He didn’t move to Hampton, and I had a wonderful life here to cushion me. Angel got me out of the house with friends on countless occasions, such that I remember the heartbreak as dim in light of a summer of beach days and rollercoasters and water parks and live bands and red wine.
Why should this matter now, a year and a half later? I didn’t want to live a paradox, so I balanced my argument carefully back then. It was one that favored me. It was hard to execute but easy to maintain. I wasn’t certain about him, but I was certain about everything else. There was only one variable, so I lived the compromise I so adamantly oppose to my students.
This matters because, as I realize that I must have done it then, I have to realize that I am, also, doing it now. Again. With Charming. Only this time, if we work out, I will be the one to pack up and start over.
If we work out. What are the two sides? It was clear with my ex-boyfriend. He moved or he didn’t move. The uncertainty of my current existence is made manifold by countless variables, all contingent upon a decision that is not mine to make. If Charming decides that I am meant to be his, then I will have to leave Hampton. If he decides I am not, then I will stay.
I have no power to affect that decision, and yet, I jointly realize that something has to change. Because I have structured my life around the column that I believed most benefited me: the column where he chooses me, and I give up this life for one we’ll share together in a different place with a different job and different people that I don’t really know yet.
Looking back at the last few months, I see more character development in TV shows than I do in my own life. Gradually, I’ve withdrawn, and maybe I’m only just now becoming aware of the damage my current straddling act has been doing. It’s futile, wondering what divine intervention might sway Charming toward forever and always with me. But my children are in that forever and always. My family.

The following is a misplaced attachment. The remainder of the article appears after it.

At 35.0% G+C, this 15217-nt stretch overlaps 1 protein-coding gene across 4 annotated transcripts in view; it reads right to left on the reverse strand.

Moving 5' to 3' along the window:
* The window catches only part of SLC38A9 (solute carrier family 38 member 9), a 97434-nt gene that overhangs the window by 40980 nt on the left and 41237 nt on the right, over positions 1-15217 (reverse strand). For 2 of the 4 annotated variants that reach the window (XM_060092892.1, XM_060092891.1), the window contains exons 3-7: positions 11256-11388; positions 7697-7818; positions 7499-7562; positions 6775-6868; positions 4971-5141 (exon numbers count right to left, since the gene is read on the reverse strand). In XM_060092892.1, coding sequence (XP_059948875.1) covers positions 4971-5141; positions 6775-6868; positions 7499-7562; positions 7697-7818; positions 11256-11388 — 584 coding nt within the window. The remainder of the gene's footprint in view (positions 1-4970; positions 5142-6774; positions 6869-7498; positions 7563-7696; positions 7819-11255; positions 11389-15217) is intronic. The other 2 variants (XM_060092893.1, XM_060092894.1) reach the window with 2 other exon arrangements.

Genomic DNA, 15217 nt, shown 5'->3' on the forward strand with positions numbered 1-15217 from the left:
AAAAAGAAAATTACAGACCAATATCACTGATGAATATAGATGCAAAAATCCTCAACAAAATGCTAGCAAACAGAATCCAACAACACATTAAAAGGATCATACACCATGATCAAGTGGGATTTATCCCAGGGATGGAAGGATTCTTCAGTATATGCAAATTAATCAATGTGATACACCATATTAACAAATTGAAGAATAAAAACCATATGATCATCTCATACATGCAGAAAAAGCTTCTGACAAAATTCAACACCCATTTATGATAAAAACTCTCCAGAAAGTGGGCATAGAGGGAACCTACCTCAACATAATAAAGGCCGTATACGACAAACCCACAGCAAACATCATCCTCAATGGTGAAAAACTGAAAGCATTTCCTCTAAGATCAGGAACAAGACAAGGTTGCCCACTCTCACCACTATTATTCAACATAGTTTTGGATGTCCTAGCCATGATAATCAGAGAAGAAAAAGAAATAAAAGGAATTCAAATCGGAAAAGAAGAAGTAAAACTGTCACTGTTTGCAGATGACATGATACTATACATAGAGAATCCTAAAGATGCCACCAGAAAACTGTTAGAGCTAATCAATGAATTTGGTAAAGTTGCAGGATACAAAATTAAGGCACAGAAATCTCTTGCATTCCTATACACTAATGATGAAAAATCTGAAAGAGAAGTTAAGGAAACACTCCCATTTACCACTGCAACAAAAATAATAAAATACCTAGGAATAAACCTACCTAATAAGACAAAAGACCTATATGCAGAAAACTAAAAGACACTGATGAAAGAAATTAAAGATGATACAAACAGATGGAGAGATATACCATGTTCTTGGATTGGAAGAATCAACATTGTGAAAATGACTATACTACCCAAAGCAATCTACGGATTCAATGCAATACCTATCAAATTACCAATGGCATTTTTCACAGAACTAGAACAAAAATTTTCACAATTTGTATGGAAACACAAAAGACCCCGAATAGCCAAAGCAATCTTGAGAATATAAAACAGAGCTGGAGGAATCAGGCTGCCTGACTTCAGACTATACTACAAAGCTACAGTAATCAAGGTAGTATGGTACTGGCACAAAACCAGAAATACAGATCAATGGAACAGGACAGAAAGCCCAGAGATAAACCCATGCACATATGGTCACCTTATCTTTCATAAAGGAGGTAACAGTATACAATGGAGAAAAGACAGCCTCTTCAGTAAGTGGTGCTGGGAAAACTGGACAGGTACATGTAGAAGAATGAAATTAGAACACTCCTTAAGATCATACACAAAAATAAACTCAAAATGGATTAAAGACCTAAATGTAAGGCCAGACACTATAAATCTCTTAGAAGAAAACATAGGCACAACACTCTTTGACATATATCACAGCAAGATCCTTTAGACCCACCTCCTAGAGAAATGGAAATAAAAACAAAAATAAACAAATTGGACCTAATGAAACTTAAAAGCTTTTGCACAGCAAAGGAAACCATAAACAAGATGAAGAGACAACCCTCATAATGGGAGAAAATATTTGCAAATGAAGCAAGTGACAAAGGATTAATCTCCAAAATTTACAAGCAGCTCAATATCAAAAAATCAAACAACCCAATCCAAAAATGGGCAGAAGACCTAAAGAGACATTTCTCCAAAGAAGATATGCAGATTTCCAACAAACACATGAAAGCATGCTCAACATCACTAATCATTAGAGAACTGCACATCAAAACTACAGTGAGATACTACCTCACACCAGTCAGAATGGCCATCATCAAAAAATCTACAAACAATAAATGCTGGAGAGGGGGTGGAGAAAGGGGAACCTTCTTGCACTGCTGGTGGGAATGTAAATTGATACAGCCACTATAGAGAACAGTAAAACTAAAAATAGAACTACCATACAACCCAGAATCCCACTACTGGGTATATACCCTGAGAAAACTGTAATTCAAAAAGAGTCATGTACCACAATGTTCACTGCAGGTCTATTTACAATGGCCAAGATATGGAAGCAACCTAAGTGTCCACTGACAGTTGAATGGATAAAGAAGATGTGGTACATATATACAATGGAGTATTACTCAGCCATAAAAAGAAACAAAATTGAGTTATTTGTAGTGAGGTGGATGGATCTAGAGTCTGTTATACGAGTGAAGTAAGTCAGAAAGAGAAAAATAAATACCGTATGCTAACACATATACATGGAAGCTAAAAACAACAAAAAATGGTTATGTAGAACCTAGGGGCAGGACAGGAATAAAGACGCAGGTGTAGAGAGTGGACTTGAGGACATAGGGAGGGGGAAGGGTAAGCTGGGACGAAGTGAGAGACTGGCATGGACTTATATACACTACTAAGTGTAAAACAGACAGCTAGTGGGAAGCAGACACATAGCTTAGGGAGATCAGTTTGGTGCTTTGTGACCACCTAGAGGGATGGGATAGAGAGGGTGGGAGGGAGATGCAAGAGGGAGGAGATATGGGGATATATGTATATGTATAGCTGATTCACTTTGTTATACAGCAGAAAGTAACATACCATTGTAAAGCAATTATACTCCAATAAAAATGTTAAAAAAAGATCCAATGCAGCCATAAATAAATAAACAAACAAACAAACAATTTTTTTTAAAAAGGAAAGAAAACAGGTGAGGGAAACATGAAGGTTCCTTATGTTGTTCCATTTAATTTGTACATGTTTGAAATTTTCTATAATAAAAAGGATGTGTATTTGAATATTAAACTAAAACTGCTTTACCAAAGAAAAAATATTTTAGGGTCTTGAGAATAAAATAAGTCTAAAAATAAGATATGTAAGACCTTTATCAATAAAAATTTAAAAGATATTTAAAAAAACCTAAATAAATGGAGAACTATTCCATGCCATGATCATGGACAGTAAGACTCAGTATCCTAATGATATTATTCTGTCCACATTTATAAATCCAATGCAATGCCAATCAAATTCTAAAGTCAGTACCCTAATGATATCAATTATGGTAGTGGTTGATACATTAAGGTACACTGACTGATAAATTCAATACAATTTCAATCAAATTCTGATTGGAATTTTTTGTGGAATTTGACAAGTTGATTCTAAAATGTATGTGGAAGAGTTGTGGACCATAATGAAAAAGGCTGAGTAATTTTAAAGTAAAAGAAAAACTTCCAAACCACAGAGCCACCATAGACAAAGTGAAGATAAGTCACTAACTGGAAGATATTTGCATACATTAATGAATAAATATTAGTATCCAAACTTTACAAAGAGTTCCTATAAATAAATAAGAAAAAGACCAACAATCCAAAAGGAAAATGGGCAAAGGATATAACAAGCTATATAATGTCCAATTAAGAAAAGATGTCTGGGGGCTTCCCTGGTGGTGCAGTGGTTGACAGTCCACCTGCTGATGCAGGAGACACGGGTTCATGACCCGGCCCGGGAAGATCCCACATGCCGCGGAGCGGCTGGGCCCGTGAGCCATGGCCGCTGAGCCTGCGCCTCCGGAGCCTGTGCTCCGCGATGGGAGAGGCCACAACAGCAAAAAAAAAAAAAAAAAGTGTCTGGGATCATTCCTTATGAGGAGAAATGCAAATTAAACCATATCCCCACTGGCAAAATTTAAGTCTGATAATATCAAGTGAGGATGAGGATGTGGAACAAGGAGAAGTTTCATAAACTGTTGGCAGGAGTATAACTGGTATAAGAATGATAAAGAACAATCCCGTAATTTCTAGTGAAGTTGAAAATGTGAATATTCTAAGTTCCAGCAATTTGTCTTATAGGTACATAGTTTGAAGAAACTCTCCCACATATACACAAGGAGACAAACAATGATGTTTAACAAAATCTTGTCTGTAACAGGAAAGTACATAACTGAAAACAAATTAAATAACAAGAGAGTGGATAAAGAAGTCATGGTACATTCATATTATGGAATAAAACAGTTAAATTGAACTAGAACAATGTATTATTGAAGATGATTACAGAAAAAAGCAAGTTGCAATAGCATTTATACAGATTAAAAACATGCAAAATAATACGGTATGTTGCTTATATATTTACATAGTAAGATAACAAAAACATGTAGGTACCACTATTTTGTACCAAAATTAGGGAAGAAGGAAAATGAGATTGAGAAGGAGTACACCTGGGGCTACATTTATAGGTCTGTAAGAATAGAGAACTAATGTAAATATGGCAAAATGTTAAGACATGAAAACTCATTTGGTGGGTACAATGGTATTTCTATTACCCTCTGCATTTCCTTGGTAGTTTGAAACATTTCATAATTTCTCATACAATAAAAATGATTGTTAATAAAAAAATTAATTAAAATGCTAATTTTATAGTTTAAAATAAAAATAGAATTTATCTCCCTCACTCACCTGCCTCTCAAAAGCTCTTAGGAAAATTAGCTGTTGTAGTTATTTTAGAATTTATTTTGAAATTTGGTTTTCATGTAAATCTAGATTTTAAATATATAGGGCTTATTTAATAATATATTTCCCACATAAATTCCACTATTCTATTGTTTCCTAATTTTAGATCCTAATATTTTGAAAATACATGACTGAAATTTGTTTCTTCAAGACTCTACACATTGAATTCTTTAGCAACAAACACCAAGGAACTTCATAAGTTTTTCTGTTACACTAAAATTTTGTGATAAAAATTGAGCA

In two weeks’ time I’ll be thirty-four. Call it a situational depression that’s kept me home at nights, unwilling or unable to commit to social engagements. Charming comes here one weekend. We work during the week. I go there the next weekend. Rinse and repeat for nearly seventeen months. That’s two different sets of routines, places, family, friends, and churches.
And in one column, the one where Charming chooses me, I’ll transition smoothly into his world. I’m not afraid of starting over again, especially with him. What I fear is what’s in the second column, the one where he doesn’t choose me. I get it. I see it in the way I’ve pulled away from colleagues and friends and the fact that I just can’t pick a church home. The more invested I am here, the more painful it will be to leave. I know. I’ve done it twice in four years. It wears on you.
And I see it when I hold Katarina Joy. And even when I decline a chance to see her and her siblings because on that particular day, the heartbreaking, aching, empty longing to have a family is too vast. That seeing her and holding her would land me surely in a pit of self pity comforted only by Netflix and a frozen pizza.
So, I see two things tonight. I see in the unbalanced columns that something has to change, and since I can’t count on an impending marriage proposal in the near future, that change will have to start with me. I don’t have a plan yet. This occurred to me only in the last hour, after all. It’s enough for now that I see the need to build some support for the column where he doesn’t choose me.
And the second thing I realized is that I can still smile. She’s not my daughter, but Katarina Joy is certainly my baby. There’s something reflected back in her expression that’s like a promise I can’t explain. It gives me hope, and it makes me smile in spite of everything else.